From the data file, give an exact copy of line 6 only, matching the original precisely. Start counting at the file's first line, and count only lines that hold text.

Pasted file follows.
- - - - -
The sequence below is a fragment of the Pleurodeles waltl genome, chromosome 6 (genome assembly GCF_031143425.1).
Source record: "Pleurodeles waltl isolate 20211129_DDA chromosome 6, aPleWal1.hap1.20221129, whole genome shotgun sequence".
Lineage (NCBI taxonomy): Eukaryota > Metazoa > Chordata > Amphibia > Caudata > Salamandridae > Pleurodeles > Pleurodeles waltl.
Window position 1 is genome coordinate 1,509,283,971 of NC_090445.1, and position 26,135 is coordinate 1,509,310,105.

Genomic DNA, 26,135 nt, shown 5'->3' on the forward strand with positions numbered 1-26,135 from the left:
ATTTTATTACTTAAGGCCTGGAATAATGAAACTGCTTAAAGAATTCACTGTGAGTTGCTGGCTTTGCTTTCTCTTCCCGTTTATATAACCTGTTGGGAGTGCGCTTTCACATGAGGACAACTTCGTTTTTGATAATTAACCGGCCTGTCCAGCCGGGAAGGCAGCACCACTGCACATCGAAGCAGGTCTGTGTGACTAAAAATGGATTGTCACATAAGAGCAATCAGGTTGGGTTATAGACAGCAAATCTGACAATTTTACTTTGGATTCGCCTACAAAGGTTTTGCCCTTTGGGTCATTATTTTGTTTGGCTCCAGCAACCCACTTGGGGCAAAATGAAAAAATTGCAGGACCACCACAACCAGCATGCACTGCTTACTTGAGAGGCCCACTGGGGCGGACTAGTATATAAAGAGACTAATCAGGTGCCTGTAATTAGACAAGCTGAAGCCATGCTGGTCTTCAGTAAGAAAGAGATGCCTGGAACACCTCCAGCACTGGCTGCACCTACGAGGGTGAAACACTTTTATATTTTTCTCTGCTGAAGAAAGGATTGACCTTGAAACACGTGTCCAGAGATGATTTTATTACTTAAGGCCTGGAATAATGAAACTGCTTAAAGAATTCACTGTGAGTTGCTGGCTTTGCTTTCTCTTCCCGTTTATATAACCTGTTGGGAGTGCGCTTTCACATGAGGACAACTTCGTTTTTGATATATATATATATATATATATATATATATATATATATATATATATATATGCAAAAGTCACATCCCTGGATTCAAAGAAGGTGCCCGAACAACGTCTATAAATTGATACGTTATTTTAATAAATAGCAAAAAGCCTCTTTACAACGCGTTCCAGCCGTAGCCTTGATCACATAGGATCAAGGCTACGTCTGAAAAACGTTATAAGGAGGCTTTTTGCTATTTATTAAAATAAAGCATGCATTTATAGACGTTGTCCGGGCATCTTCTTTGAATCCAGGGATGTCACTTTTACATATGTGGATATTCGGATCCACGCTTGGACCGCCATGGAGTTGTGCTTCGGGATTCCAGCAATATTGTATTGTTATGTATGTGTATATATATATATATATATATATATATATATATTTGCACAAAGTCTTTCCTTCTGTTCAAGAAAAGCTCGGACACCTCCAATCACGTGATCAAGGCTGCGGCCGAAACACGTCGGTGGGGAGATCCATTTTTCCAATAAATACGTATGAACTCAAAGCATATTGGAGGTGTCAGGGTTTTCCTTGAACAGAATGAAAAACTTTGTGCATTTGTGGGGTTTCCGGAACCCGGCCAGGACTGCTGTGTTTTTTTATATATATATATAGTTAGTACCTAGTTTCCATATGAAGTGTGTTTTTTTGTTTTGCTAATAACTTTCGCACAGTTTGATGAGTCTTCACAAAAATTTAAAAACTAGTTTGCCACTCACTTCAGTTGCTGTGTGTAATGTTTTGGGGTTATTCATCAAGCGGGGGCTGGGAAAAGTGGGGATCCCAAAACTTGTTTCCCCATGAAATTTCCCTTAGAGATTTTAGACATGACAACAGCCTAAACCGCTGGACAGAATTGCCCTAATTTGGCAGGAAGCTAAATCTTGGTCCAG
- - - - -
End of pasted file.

ATTTTATTACTTAAGGCCTGGAATAATGAAACTGCTTAAAGAATTCACTGTGAGTTGCTGGCTTTGCTTTCTCTTCCCGTTTATATAACCTGTTGGGAGTGCGCTTTCACATGAGGACAACTTCGTTTTTGATAATTAACCGGCCTGTCCAGCCGGGAAGGCAGCACCACTGCACATCGAAGCAGGTCTGTGTGACTAAAAATGGATTGTCACATAAGAGCAATCAGGTTGGGTTATAGACAGCAAATCTGACAATTTTACTTTGGATTCGCCTACAAAGGTTTTGCCCTTTGGGTCATTATTTTGTTTGGCTCCAGCAACCCACTTGGGGCAAAATGAAAAAATTGCAGGACCACCACAACCAGCATGCACTGCTTACTTGAGAGGCCCACTGGGGCGGACTAGTATATAAAGAGACTAATCAGGTGCCTGTAATTAGACAAGCTGAAGCCATGCTGGTCTTCAGTAAGAAAGAGATGCCTGGAACACCTCCAGCACTGGCTGCACCTACGAGGGTGAAACACTTTTATATTTTTCTCTGCTGAAGAAAGGATTGACCTTGAAACACGTGTCCAGAGATGATTTTATTACTTAAGGCCTGGAATAATGAAACTGCTTAAAGAATTCACTGTGAGTTGCTGGCTTTGCTTTCTCTTCCCGTTTATATAACCTGTTGGGAGTGCGCTTTCACATGAGGACAACTTCGTTTTTGATATATATATATATATATATATATATATATATATATATATATATATATATGCAAAAGTCACATCCCTGGATTCAAAGAAGGTGCCCGAACAACGTCTATAAATTGATACGTTATTTTAATAAATAGCAAAAAGCCTCTTTACAACGCGTTCCAGCCGTAGCCTTGATCACATAGGATCAAGGCTACGTCTGAAAAACGTTATAAGGAGGCTTTTTGCTATTTATTAAAATAAAGCATGCATTTATAGACGTTGTCCGGGCATCTTCTTTGAATCCAGGGATGTCACTTTTACATATGTGGATATTCGGATCCACGCTTGGACCGCCATGGAGTTGTGCTTCGGGATTCCAGCAATATTGTATTGTTATGTATGTGTATATATATATATATATATATATATATATATATTTGCACAAAGTCTTTCCTTCTGTTCAAGAAAAGCTCGGACACCTCCAATCACGTGATCAAGGCTGCGGCCGAAACACGTCGGTGGGGAGATCCATTTTTCCAATAAATACGTATGAACTCAAAGCATATTGGAGGTGTCAGGGTTTTCCTTGAACAGAATGAAAAACTTTGTGCATTTGTGGGGTTTCCGGAACCCGGCCAGGACTGCTGTGTTTTTTTATATATATATATAGTTAGTACCTAGTTTCCATATGAAGTGTGTTTTTTTGTTTTGCTAATAACTTTCGCACAGTTTGATGAGTCTTCACAAAAATTTAAAAACTAGTTTGCCACTCACTTCAGTTGCTGTGTGTAATGTTTTGGGGTTATTCATCAAGCGGGGGCTGGGAAAAGTGGGGATCCCAAAACTTGTTTCCCCATGAAATTTCCCTTAGAGATTTTAGACATGACAACAGCCTAAACCGCTGGACAGAATTGCCCTAATTTGGCAGGAAGCTAAATCTTGGTCCAG